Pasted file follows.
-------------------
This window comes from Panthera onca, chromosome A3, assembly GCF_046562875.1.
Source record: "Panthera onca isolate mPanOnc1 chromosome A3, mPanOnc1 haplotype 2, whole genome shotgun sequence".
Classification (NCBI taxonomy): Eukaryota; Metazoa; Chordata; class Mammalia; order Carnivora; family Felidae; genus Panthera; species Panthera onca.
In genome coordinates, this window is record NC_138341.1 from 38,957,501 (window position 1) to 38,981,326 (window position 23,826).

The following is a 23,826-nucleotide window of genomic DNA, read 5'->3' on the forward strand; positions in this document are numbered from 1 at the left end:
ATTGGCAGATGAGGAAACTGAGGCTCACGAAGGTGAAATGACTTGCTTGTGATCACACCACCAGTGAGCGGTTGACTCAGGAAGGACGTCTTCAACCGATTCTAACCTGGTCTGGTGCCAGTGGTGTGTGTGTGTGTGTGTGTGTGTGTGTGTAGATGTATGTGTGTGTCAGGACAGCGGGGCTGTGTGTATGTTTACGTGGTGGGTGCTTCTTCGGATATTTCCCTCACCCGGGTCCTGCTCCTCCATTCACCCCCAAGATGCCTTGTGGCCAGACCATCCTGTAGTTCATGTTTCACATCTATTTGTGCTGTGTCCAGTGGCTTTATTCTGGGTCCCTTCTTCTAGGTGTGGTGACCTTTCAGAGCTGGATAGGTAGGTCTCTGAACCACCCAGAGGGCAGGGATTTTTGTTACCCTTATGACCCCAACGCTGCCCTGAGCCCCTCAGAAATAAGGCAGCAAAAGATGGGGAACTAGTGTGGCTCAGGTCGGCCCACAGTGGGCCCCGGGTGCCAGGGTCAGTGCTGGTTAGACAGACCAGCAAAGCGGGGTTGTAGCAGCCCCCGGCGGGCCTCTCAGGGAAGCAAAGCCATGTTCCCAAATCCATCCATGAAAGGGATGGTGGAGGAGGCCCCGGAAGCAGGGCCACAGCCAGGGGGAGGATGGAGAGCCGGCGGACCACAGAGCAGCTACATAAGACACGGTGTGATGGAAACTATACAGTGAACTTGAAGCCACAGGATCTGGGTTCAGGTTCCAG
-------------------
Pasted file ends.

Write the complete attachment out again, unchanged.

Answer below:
This window comes from Panthera onca, chromosome A3, assembly GCF_046562875.1.
Source record: "Panthera onca isolate mPanOnc1 chromosome A3, mPanOnc1 haplotype 2, whole genome shotgun sequence".
Classification (NCBI taxonomy): Eukaryota; Metazoa; Chordata; class Mammalia; order Carnivora; family Felidae; genus Panthera; species Panthera onca.
In genome coordinates, this window is record NC_138341.1 from 38,957,501 (window position 1) to 38,981,326 (window position 23,826).

The following is a 23,826-nucleotide window of genomic DNA, read 5'->3' on the forward strand; positions in this document are numbered from 1 at the left end:
ATTGGCAGATGAGGAAACTGAGGCTCACGAAGGTGAAATGACTTGCTTGTGATCACACCACCAGTGAGCGGTTGACTCAGGAAGGACGTCTTCAACCGATTCTAACCTGGTCTGGTGCCAGTGGTGTGTGTGTGTGTGTGTGTGTGTGTGTGTAGATGTATGTGTGTGTCAGGACAGCGGGGCTGTGTGTATGTTTACGTGGTGGGTGCTTCTTCGGATATTTCCCTCACCCGGGTCCTGCTCCTCCATTCACCCCCAAGATGCCTTGTGGCCAGACCATCCTGTAGTTCATGTTTCACATCTATTTGTGCTGTGTCCAGTGGCTTTATTCTGGGTCCCTTCTTCTAGGTGTGGTGACCTTTCAGAGCTGGATAGGTAGGTCTCTGAACCACCCAGAGGGCAGGGATTTTTGTTACCCTTATGACCCCAACGCTGCCCTGAGCCCCTCAGAAATAAGGCAGCAAAAGATGGGGAACTAGTGTGGCTCAGGTCGGCCCACAGTGGGCCCCGGGTGCCAGGGTCAGTGCTGGTTAGACAGACCAGCAAAGCGGGGTTGTAGCAGCCCCCGGCGGGCCTCTCAGGGAAGCAAAGCCATGTTCCCAAATCCATCCATGAAAGGGATGGTGGAGGAGGCCCCGGAAGCAGGGCCACAGCCAGGGGGAGGATGGAGAGCCGGCGGACCACAGAGCAGCTACATAAGACACGGTGTGATGGAAACTATACAGTGAACTTGAAGCCACAGGATCTGGGTTCAGGTTCCAG